Leica Fotopark is Leica Camera’s platform for exceptional photography. We will be showcasing the work from some of Fotopark’s users, highlighting their work and images, shedding light into this unique platform. For this post, we feature: Adi Khindaria.

© Adi Khindaria


Please share a bit of your background as a photographer and some of the projects you’re working on right now?

I used to sketch, but were never formally trained. As life got hectic, and sitting at an easel became a luxury I could not afford, I turned to photography to capture strong lines and meaningful snippets of the world around me. I have been actively shooting since 2000. Found renewed vigor and energy when I picked up my first Leica M, in 2015. Currently, I am trying to document hidden India. Trying to demonstrate similarities, in daily life in India, with the rest of the world, rather than highlighting differences.

When did you start using Leica equipment? What equipment and why?

© Adi Khindaria


I started using Leica in 2015. To be honest, initially my sole purpose was to move to the smallest full frame, professional set up. I have always believed “that the best camera is the one that you carry, always.” Thus, I wanted a camera that is easy to carry, small enough to pack, yet, “big” in impact. Since then, I have come to love my M for many other reasons besides its size. I have the 16-18-21 tri-elmar, 35 MM summicron, 50 MM summilux and 90 MM summicron. I carry all 4 lenses with me at all times.

Please share your experience with Fotopark, what’s your objective in being part of this community?

I wanted to share my work. And, engage with like minded photographers. I only post to Fotopark. I have enjoyed the small but engaged community. It is the cheapest way for me to travel the world and peruse the minds of many thoughtful individuals the world over.

Let’s talk about your Symmetry images; what’s your appeal to symmetric objects or places?

© Adi Khindaria

I started this project with the aim of finding symmetry in daily life. Some images are apparent, others not so. True, naturally occurring symmetry at the macro level is hard to find in nature, while it is abundant in micro-environments and living creatures. I must still work hard on this project. In a formative stage, still.

In your black and white series, there’s a strong element of contrast in the images, where the theme of the pictures become not so much about aesthetics, but more about an irony or message, can you describe the process behind this?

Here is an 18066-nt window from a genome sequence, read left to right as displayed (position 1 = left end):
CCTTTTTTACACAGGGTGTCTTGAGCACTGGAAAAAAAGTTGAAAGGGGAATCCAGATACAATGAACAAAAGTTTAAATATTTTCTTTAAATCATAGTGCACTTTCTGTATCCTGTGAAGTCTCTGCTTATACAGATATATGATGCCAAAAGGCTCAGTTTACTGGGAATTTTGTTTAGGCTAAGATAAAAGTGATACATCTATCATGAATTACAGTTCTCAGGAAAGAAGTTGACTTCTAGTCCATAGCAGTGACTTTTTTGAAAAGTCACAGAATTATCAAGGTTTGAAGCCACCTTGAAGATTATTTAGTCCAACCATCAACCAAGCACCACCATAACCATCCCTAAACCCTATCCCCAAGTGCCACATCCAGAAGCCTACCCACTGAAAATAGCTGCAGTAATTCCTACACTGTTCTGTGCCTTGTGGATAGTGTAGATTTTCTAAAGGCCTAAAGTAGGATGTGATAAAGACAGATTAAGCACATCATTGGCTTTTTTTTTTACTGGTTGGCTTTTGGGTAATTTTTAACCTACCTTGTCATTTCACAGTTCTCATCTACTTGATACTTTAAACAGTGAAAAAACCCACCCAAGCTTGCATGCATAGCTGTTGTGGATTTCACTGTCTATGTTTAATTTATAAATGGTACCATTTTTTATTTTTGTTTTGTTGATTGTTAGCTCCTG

© Adi Khindaria


It takes a long time for me to frame the image in my mind. I want to convey a message through my “point of view”. Once I have framed the idea, I go looking for an image. I try to block out the distractions and the larger beauty around me, as I try to focus on the lines and scene to convey my message. My ideal world would only exist in silhouettes, facesless, colorless; just the expressions. Cold but, that is the way I prefer it.

Your trip to Scotland highlights the buildings and skyline, what were you exploring through this series?

© Adi Khindaria

The starkness of the landscape – peat and bog landscape devoid of trees and forests, that were cleared for sheep rearing, with the tightly packed cities. I guess, the hostility of the landscape explains the huddling mentality of the towns and cities. I was impressed with the character of Edinburgh, the consistency of the architecture, the symmetry  in the man made structures, on a macro level. Strong lines, monochromatic old town to go with the landscape.

What’s your post-production process? Do you use a particular technique to give your images that “Adi” look?

I like to present my images in either a square format or 2:1 landscape crop. I use NIK Software for tonal contrast, black and white conversion. I utilize digital neutral-density filters to selectively darken or lighten areas of my images. I will sometimes spend days or months, with one image, in my digital darkroom, subtly making changes. I try to “make” an image rather than “take” a photo. I will never add an element that was absent from the original scene but will not be shy about eliminating distractions.

Lastly, is there anything else you’d like to share with our readers, maybe other projects you’re working on?

I want to see the world through your eyes. I want to learn about your world, go out, shoot and share your photos.

Thanks Adi!

To know more about Adi, please visit his Fotopark profile.